[R] Newbie questions

Thomas Lumley thomas at biostat.washington.edu
Tue Oct 31 00:07:48 CET 2000

On Mon, 30 Oct 2000, Zsombor Cseres-Gergely wrote:

> Hi,
> I am new to R, but a fairly `old' user of Stata. I read posts asking about
> survey methods and large datasets in the archive, so I will not ask those
> questions again. But some still remain:
> - R seems to consume more memory given the same set of data, say if I have
>   only a data frame defined, than Stata. Am I right if I think that this is
>   because the object oriented nature of R and can not be overcome (ie., sort
>   of traedoff between efficiency and complexity as with assembly <-> C <->
>   C++/Java)?

Yes it is unavoidable though it isn't because of object
orientedness. Stata saves memory by allowing only one rectangular dataset
at a time, which simplifies things a lot. Stata also has a simpler
programming language. 

> - If not, is it a design goal of the developers to do speed/memory
>   optimization (apart from dynamic memory allocation, which, as I understand
>   orthogonal to this problem)

There is ongoing speed/memory optimisation, but it's not going to make a
huge difference to most problems.

> - Since sometimes I need to use modestly really large datasets (60000*300
>   matrix), I wonder if I can do that in R at all? More adequately: is R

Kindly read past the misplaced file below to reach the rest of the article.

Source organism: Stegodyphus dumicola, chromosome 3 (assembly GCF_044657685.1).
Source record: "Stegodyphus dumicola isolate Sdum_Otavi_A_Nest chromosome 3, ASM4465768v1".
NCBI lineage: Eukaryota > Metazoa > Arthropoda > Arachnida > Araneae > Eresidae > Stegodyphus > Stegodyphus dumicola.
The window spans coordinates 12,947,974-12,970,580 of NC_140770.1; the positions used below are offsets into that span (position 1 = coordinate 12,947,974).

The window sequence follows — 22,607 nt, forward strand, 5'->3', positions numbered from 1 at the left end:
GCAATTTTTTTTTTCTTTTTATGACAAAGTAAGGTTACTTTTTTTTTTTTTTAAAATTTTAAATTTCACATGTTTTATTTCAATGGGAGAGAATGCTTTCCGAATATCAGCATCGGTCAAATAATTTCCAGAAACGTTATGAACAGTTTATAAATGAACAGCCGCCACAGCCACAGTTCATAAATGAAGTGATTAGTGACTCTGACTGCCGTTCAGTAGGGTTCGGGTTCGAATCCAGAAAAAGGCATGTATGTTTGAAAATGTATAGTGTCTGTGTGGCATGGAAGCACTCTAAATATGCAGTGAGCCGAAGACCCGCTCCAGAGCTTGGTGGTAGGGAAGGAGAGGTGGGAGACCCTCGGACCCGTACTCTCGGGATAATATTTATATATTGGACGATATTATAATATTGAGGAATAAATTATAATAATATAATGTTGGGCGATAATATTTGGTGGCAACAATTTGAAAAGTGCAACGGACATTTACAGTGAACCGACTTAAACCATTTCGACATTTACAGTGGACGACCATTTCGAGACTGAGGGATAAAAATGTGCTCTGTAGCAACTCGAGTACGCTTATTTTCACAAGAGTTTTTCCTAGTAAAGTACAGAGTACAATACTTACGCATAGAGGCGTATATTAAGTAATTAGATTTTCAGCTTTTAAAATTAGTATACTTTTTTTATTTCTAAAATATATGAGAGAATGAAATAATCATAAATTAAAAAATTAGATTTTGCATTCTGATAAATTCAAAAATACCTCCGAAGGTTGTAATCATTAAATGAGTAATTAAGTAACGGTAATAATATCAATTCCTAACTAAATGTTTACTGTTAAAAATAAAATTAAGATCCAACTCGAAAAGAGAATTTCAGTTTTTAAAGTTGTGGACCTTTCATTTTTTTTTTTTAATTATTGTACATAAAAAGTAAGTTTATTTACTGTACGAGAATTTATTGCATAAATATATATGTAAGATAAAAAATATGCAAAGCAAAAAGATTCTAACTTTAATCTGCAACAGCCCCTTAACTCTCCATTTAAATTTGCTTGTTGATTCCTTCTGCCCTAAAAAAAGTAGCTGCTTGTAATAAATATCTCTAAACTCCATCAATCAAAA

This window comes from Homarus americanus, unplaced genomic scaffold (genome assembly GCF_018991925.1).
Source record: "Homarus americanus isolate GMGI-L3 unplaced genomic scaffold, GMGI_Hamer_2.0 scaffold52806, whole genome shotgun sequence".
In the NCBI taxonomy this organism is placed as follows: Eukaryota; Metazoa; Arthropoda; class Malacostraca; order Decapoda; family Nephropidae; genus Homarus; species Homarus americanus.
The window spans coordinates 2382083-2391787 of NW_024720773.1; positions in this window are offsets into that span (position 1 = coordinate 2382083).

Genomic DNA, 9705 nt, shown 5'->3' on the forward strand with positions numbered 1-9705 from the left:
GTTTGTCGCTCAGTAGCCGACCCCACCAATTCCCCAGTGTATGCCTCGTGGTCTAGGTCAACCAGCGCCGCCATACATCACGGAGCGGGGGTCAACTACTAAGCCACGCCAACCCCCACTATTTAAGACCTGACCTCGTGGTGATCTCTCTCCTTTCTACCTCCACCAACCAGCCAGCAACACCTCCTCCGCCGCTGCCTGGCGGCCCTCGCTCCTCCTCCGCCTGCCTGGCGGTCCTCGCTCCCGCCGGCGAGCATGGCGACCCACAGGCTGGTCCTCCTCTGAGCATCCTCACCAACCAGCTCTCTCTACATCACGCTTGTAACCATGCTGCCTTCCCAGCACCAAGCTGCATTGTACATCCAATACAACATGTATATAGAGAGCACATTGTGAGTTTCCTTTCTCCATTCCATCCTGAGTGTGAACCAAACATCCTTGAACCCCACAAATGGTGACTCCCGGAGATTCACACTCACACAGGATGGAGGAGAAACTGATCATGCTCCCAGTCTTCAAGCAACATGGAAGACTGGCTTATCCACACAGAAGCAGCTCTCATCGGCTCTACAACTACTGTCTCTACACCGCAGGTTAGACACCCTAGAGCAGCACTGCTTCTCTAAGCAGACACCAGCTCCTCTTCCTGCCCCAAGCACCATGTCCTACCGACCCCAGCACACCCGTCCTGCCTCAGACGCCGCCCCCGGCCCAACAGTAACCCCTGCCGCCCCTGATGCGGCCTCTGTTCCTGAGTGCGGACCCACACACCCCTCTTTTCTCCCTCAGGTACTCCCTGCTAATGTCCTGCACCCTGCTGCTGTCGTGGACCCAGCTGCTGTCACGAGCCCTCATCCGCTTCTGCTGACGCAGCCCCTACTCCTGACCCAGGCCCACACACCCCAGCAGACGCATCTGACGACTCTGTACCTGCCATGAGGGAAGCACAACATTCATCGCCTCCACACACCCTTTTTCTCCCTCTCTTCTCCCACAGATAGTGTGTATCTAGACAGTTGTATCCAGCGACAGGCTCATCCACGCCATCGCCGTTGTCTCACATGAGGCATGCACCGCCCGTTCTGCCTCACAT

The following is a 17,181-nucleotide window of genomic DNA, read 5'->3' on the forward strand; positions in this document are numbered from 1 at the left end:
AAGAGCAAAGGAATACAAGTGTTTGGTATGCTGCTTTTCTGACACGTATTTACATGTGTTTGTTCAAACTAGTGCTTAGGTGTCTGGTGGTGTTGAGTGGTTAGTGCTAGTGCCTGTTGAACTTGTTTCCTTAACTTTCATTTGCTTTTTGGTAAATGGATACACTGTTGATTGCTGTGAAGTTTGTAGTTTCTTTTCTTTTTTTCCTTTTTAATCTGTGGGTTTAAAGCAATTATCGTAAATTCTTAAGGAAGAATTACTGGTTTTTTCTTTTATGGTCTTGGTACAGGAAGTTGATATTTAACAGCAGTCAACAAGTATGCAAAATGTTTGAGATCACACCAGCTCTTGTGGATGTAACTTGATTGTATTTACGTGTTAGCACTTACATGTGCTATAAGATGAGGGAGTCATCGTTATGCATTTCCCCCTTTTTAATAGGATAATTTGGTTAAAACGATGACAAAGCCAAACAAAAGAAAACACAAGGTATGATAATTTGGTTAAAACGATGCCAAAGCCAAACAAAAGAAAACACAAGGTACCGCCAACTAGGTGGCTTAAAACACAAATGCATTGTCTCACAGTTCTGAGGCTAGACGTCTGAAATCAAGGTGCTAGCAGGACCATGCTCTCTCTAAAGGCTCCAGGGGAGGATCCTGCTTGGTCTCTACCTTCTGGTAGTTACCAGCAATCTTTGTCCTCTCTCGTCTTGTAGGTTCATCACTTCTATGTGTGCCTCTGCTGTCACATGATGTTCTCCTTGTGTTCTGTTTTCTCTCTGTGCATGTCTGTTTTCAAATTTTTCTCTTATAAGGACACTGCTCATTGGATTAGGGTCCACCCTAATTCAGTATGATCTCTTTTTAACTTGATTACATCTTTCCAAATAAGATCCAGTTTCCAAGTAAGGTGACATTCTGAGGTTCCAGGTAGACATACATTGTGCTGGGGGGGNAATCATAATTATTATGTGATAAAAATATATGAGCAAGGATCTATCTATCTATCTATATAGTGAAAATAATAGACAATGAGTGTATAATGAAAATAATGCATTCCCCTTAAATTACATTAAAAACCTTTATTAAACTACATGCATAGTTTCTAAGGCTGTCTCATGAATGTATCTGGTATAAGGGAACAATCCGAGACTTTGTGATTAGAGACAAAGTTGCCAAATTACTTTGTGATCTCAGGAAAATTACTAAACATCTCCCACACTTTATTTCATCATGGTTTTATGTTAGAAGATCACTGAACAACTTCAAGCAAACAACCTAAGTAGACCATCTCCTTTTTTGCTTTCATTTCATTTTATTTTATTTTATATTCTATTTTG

>   scalable without limits by brute force (adding more CPU/RAM)?

R is scalable up to at least 2Gb of memory (perhaps more now on 64bit
machines).   It does not scale with added CPUs. Faster CPUs help, of

> - Browsing the package lists, I have not seen a library for hypothesis
>   testing. Everybody builds it from primitives or serious people do not do
>   this at all?

library(ctest) is in the main R distribution. It has a lot of classical
hypothesis tests.

> BTW, I compiled R on the Hurd (http://hurd.gnu.org). It compiled flawlessly,
> but I was not able to test it because an X failure I have not been able to
> track down yet (X is somewhat immature in the Hurd).

It's good to hear that R works with the Hurd.


Thomas Lumley
Assistant Professor, Biostatistics
University of Washington, Seattle

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